There’s also a description of what I suspect happens to tai chi practitioners’ feet at this website.
I’m guessing tai chi practitioners’ feet come to look more like the feet on the left than the ones on the right (in the first picture on this site). This makes standard shoe shopping more challenging, but I’d much rather have the use of my feet!

At the other end of the expense spectrum, in a local martial arts shop I found a pair of black canvas sneakers called, simply, kung fu shoes. They were something like $5 or $7. and they looked just like classic Keds, only black. The sole quickly wore down smooth (in fact, I wore it out). No arch support to speak of, but they were accommodating enough to fit a flexible arch support shoe insert. I did like the contact with the ground, as the sole was very flexible (if I stepped on a pebble, I could feel the lump).

I’ve never been able to practice in the cloth soled tai chi shoes—my heel just tends to slide off the sole in back (women have narrower heels), but it sounds like many people have good luck with them.

Chucks might be nice for summer or indoors, but the soles always come unglued and I end up with wet feet in the rain.

I have been wondering about the following shoes: bowling shoes, skateboard shoes, boat shoes, indoor soccer shoes (would the circle at the ball help with spins?), and felt soled wading shoes (more like boots, actually). Has anyone tried any of these?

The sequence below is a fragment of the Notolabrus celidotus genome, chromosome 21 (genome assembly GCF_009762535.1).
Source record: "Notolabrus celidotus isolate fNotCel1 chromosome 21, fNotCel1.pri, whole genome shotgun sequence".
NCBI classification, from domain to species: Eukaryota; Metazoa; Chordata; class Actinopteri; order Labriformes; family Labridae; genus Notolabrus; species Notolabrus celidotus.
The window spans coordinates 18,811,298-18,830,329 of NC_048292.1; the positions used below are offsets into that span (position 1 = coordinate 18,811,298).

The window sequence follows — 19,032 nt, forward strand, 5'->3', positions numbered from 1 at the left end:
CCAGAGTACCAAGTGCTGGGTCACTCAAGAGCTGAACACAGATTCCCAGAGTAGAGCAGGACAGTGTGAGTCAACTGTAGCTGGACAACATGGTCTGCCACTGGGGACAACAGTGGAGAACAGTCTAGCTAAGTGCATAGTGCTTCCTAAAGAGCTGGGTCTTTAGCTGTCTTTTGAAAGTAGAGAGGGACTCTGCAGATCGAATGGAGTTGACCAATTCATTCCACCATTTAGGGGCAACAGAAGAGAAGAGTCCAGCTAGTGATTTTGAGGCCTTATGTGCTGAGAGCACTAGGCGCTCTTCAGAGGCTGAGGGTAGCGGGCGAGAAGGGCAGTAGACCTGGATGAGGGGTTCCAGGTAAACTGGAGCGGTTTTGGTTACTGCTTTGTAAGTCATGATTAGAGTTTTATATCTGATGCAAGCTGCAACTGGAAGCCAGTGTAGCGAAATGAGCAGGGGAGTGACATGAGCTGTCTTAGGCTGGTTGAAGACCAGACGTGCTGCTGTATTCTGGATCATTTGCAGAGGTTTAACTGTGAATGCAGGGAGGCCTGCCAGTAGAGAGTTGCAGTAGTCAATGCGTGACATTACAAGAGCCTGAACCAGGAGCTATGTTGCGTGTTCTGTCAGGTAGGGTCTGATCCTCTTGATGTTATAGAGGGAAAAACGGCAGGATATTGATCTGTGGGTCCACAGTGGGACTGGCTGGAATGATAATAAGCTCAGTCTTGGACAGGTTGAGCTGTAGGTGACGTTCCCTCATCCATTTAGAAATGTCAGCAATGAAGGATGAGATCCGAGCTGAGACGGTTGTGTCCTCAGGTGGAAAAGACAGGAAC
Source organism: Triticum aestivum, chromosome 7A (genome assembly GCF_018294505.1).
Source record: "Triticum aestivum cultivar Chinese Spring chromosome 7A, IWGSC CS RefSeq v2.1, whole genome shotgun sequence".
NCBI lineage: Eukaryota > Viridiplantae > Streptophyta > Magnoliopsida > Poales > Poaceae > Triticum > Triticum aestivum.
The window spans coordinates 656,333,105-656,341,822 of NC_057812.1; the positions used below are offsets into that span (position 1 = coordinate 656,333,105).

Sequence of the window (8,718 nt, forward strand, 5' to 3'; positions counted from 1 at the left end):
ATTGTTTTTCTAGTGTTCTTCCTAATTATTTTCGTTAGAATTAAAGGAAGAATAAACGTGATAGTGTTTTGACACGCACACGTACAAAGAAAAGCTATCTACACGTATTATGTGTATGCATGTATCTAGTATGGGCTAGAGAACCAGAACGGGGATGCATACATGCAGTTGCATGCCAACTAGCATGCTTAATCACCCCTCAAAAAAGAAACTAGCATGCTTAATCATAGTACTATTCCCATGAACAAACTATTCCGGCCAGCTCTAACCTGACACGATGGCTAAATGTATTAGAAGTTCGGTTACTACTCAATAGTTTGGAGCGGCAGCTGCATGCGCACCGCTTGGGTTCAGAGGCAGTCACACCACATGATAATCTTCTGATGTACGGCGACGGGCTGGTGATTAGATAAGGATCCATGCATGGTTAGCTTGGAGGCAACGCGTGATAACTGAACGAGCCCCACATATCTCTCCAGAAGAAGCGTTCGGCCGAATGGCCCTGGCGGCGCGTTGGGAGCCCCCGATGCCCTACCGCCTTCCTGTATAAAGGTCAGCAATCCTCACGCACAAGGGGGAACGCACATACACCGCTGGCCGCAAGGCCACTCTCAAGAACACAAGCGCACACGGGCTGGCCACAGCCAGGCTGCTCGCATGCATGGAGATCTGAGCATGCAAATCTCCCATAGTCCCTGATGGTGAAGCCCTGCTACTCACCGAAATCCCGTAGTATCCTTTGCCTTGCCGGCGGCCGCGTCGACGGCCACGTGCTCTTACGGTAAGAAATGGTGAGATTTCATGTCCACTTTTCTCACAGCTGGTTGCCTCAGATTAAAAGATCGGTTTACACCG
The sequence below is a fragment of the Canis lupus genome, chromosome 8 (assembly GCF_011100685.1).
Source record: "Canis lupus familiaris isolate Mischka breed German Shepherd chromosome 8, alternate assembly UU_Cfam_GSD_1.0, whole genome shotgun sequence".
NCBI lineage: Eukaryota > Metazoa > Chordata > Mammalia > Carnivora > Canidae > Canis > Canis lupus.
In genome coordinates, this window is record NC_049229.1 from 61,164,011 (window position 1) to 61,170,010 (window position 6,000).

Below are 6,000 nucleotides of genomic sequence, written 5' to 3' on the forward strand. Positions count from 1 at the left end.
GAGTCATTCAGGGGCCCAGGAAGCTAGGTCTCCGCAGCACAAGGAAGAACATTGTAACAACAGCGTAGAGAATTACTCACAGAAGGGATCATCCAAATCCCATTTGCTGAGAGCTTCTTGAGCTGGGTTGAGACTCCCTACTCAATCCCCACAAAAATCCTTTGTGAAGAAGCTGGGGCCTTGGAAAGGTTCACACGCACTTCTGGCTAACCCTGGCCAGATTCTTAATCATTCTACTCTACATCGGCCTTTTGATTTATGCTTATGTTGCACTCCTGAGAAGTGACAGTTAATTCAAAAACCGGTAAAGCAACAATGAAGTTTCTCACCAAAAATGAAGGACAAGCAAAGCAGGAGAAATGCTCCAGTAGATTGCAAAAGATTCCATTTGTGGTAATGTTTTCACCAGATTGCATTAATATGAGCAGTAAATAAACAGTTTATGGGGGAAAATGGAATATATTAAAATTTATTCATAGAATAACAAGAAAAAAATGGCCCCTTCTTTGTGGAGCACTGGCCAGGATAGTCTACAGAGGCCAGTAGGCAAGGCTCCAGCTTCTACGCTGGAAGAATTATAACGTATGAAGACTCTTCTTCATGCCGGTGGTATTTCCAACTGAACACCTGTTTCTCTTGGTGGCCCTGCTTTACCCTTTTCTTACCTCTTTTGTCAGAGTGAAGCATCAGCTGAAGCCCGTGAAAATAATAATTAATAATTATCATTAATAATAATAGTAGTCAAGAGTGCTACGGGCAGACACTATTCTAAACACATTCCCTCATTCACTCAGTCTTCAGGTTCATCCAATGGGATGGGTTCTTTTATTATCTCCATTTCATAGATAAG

OK, that’s probably more than enough!
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Postby chris » Tue Feb 08, 2005 1:52 am

I have low arches also. I don't like practicing in those cheap rubber or cloth slippers, after 1-2 hours my heels often get sore.

A few months ago, I got a pair of New Balance 1122s. They are expensive and look funny, but I recommend them anyway.


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Postby JerryKarin » Tue Feb 08, 2005 4:07 am

Some good points there, Kal. Yes, the ungluing problem (happens in hot weather on hot blacktop) and the vulnerability to water are two big disadvantages of the canvas sneaker. You also need to rotate shoes more often with canvas sneakers. I also find that stresses created by pressure between the two feet tend to stretch the shoes out or deform them. However, I do like the flatness of the soles and the ability to feel the ground well. I've tried a lot of different shoes, including recently a pair of Vans and a pair of Airwalks. (Why do they make those fat tongues?) I still find that I prefer Chucks and Jack Purcells. I just wish Adidas would bring back Gazelle and Campus!